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> Armistice negociations with Soviet Union
Carol I
Posted: June 03, 2005 05:15 pm
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QUOTE (dragos03 @ Jun 3 2005, 01:35 PM)
I agree that fighting to the end was not an option. But the Soviets would have stopped on the FNG line and Antonescu would have signed a real armistice, not a unconditional surrender like Mihai. The negociations with the Soviets were almost complete. Stalin considered Antonescu a better partner anyway. While Antonescu was emprisoned in Moscow, Stalin proposed him to be appointed PM again, if he agreed to sign a treaty to secede Basarabia and Bucovina to the Russians. Antonescu refused and tried to hang himself the same night.

I do not remember seeing any proof that armistice negotiations with the allies were completed by 23 August 1944. Anyhow, leaving this aside, the remainder of the theory is questionable. Since January 1943, all the Allies talked only about "unconditional surrender". The western allies did negotiate an armistice with Italy, but this infuriated Stalin and if I remember right he tried to obtain or even obtained some sort of promise that no conditional surrenders will be accepted in the future. I do not therefore think that the Soviets would have negotiated an armistice with Romania in 1944. Unconditional surrender seemed much more appealing to them.
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dragos03
Posted: June 06, 2005 12:55 pm
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The negotiations were not complete but were advanced enough. Stalin was enraged because Italy's armistice eased the job of the Western Allies. I don't think he had anything against a conditional surrender of Romania, facilitating his own drive to Berlin and crippling the Nazi war machine.

Also, it doesn't matter if the Pobeda order changed Mihai's attitude for a day or for a year. True leaders never change their attitude for something like that.

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Victor
Posted: June 06, 2005 06:52 pm
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QUOTE (dragos03 @ Jun 6 2005, 02:55 PM)
The negotiations were not complete but were advanced enough. Stalin was enraged because Italy's armistice eased the job of the Western Allies. I don't think he had anything against a conditional surrender of Romania, facilitating his own drive to Berlin and crippling the Nazi war machine.

I don't think Stalin would have renounced the claim on Bessarabia and Northern Bukovina and neither would have Antonescu accepted their loss.
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dragos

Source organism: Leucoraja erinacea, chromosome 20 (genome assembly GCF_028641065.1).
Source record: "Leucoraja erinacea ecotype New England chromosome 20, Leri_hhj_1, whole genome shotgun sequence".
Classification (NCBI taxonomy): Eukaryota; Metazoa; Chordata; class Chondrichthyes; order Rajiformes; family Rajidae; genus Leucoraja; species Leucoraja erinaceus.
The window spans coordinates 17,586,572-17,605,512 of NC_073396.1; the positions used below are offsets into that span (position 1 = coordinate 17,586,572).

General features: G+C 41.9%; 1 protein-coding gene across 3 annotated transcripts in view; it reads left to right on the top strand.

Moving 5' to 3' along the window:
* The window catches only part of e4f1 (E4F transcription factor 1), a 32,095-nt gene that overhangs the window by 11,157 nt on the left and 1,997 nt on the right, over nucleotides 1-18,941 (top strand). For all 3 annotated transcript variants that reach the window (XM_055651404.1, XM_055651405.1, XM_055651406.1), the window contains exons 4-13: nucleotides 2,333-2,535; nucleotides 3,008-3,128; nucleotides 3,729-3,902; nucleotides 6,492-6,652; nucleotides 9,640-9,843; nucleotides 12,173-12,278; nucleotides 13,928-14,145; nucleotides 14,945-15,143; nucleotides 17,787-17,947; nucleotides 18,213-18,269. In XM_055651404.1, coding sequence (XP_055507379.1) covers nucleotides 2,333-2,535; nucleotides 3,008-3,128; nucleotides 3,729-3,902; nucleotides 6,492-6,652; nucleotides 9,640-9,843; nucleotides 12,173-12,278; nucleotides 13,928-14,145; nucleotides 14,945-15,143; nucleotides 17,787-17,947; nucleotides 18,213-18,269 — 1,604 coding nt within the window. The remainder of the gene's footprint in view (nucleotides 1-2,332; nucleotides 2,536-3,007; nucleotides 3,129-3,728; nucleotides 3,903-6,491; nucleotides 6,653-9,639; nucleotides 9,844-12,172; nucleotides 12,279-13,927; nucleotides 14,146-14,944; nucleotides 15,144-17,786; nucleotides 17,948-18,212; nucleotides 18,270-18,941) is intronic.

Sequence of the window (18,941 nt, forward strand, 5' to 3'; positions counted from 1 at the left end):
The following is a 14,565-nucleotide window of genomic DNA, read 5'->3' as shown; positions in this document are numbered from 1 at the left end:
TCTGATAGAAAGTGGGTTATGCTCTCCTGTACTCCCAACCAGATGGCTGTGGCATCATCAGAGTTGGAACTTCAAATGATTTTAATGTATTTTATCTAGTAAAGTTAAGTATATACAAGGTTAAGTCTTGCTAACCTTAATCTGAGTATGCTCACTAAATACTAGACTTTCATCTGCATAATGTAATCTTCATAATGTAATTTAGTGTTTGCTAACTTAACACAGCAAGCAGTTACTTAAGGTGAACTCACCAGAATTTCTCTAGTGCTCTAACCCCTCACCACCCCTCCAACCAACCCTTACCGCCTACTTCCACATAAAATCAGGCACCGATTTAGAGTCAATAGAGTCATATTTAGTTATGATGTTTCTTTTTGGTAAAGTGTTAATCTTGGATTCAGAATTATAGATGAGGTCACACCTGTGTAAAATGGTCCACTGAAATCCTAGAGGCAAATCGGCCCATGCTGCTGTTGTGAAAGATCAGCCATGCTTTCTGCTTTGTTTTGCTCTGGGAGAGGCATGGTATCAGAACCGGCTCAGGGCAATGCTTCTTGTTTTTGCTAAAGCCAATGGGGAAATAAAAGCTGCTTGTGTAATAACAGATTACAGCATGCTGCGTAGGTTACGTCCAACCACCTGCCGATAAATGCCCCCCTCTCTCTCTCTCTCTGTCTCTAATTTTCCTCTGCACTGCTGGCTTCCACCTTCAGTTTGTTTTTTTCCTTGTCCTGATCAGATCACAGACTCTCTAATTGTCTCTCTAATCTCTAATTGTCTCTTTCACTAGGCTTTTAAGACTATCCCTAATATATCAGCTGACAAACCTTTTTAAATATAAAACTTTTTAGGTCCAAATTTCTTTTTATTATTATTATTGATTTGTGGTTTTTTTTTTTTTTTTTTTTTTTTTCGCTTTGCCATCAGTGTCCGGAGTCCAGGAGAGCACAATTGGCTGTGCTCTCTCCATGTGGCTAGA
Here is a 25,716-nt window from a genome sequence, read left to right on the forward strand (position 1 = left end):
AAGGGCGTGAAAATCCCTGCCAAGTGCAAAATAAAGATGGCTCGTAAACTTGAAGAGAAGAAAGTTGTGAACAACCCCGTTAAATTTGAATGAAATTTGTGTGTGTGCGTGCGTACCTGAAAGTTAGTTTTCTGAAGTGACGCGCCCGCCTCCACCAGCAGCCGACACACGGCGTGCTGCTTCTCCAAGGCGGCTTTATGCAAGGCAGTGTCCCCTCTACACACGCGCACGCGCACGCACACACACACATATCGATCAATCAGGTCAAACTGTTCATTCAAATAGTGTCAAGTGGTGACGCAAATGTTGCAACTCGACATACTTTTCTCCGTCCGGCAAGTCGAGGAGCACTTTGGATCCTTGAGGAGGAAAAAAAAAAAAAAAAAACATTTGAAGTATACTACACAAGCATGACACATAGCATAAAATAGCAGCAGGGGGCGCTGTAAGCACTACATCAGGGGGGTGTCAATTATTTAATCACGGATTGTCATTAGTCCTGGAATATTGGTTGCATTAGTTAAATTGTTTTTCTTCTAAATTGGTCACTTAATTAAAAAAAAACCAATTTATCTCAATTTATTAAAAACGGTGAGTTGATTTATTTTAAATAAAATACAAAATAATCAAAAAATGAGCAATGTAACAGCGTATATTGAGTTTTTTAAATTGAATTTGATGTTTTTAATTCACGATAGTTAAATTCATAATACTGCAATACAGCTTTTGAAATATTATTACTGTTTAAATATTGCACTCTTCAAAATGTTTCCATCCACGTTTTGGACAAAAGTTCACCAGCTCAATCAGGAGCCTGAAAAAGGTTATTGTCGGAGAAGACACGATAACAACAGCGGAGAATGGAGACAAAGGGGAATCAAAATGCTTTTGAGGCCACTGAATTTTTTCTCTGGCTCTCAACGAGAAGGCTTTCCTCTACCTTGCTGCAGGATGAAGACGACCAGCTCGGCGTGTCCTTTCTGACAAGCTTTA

Posted: June 07, 2005 09:27 pm
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QUOTE (Victor)
I don't think Stalin would have renounced the claim on Bessarabia and Northern Bukovina and neither would have Antonescu accepted their loss.


According to RIM 4(10)/1991:

On 2 and 12 April 1944, Soviet Union proposed Romania an armistice rejected by Antonescu.

The armistice request stipulated that if the Romanian army ceases fighting against Soviet Union and joins the Red Army in the fight for liberating Transylvania, the Romanian Army would not be disarmed, would keep all the armament and would be helped in this mission (liberating Transylvania). However, the Red Army would not cease operations on Romanian territory until all the German armies in Romania are liquidated.

It seems that the main reason Antonescu rejected the ultimatum and delayed the negociations with SU indefinitely is that he wanted to negociate with the Germans too before ceasing hostilites with the Soviet Union, and not keeping a claim on Bessarabia, since this was already under Soviet occupation by the time of Soviet proposal, with no hope of getting it back.
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Victor
Posted: June 08, 2005 05:53 am
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You left out a very important condition of the Soviet armistice offer in April 1944, during the Stockholm talks: the Soviet Union will annex Bessarabia and Northern Bukovina unconditionally. Bessarabia wasn't entirely under Soviet occupation. The front line passed through its middle all the way to the Dnestr. IIRC, Antonescu wanted to settle the issue of Bessarabia and Northern Bukovina after the war at the peace talks, hoping for support from the West and wouldn't sign such a treaty.

The Soviets had no objection to Antonescu giving the Germans a period of time to retreat, but for logical reasons doubted that Hitler would have just packed his things and retreated over the Carpathians. If Antonescu just wanted to negotiate with the Germans, then he would have done so in the 3 months he had at its disposal until the Jassy-Kishinev Offensive.

I would recommend the book Romania in al doilea razboi mondial by Dinu C. Giurescu, ALL, 1999 for a look on the subject. Unfortunately, mine is packed away with the rest of the books, because of the construction works going on at home. Maybe someone else who has it can quote from it. johnny bi?
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sid guttridge
Posted: June 08, 2005 09:11 am
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Hi Victor,

The way I see it is not that Antonescu couldn't or wouldn't negotiate with Stalin - such negotiations had already taken place and terms largely agreed.

The question is: How soon would Antonescu have acted at a time when speed was vital for Romania? We know he wouldn't have acted quicker than the King, because the established and unarguable historical reality is that he didn't act quicker than the King.

Whatever else may be said against the King on other issues, on this vital one he undoubtedly acted with a decisiveness Antonescu wasn't showing. At his last cabinet meeting that morning (23 August) Antonescu had apparently made provision for the evacuation of the government to western Romania (Hateg?).